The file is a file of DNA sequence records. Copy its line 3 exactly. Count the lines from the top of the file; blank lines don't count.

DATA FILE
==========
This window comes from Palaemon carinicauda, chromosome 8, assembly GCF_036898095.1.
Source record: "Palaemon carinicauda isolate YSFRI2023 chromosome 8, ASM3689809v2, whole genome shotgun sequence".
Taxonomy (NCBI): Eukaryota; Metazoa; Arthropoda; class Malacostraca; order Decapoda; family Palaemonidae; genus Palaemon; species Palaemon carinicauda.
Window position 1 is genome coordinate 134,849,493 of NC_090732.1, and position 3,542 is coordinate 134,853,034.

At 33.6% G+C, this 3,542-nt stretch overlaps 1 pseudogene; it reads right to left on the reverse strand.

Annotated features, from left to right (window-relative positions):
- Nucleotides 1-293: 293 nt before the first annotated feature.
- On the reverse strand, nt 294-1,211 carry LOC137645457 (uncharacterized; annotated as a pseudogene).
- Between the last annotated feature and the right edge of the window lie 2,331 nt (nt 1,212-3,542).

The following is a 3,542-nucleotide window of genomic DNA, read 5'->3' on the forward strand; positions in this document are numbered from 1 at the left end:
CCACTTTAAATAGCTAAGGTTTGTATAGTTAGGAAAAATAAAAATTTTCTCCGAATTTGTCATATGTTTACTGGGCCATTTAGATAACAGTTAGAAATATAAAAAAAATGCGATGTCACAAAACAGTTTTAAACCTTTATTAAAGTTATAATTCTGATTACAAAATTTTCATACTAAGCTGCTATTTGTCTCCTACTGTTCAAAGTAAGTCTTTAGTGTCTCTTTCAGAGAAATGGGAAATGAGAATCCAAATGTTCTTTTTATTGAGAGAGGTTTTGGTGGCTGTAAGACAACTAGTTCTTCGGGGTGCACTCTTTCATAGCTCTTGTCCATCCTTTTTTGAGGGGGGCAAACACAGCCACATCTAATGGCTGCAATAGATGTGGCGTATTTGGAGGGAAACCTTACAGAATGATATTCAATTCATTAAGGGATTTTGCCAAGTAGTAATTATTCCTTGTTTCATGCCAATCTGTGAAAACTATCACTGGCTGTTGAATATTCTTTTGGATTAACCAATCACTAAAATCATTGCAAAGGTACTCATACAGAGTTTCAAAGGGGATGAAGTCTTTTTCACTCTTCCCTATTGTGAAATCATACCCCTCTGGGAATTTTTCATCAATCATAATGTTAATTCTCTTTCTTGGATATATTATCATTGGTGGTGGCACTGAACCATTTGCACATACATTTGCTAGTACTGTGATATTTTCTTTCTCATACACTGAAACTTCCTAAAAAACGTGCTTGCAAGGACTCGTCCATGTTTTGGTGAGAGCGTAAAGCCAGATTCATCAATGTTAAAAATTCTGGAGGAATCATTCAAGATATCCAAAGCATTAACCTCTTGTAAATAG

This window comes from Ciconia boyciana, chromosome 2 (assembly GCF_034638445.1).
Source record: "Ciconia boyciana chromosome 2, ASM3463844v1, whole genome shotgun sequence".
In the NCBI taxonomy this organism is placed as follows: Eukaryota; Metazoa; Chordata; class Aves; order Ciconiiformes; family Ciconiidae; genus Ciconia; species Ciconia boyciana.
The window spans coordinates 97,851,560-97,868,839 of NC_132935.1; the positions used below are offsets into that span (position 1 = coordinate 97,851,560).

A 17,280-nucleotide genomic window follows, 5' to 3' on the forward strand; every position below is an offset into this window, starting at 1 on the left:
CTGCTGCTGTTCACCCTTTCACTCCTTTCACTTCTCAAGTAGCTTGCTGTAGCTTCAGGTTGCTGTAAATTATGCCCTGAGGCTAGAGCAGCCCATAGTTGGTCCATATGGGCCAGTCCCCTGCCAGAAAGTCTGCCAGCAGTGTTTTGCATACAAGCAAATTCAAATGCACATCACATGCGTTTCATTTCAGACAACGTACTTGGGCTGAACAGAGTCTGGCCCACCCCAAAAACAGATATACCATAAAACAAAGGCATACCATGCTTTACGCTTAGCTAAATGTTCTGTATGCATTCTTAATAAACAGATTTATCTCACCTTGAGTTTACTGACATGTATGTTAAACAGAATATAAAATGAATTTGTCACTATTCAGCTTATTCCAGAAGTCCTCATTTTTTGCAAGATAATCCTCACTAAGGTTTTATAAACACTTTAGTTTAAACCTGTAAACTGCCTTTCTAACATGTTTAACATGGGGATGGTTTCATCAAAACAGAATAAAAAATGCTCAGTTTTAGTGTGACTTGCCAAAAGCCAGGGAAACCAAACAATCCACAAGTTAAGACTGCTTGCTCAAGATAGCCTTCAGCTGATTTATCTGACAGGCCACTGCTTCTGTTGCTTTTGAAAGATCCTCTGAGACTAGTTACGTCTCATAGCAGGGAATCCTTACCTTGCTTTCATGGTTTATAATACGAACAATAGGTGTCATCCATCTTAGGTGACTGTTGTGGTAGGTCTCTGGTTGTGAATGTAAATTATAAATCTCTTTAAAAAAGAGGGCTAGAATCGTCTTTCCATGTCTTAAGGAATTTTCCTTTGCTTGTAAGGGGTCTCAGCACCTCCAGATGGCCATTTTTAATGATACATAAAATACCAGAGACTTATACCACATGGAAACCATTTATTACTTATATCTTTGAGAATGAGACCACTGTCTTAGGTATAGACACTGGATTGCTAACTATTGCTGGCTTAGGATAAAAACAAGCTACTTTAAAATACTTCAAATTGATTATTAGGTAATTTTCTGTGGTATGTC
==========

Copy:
Taxonomy (NCBI): Eukaryota; Metazoa; Arthropoda; class Malacostraca; order Decapoda; family Palaemonidae; genus Palaemon; species Palaemon carinicauda.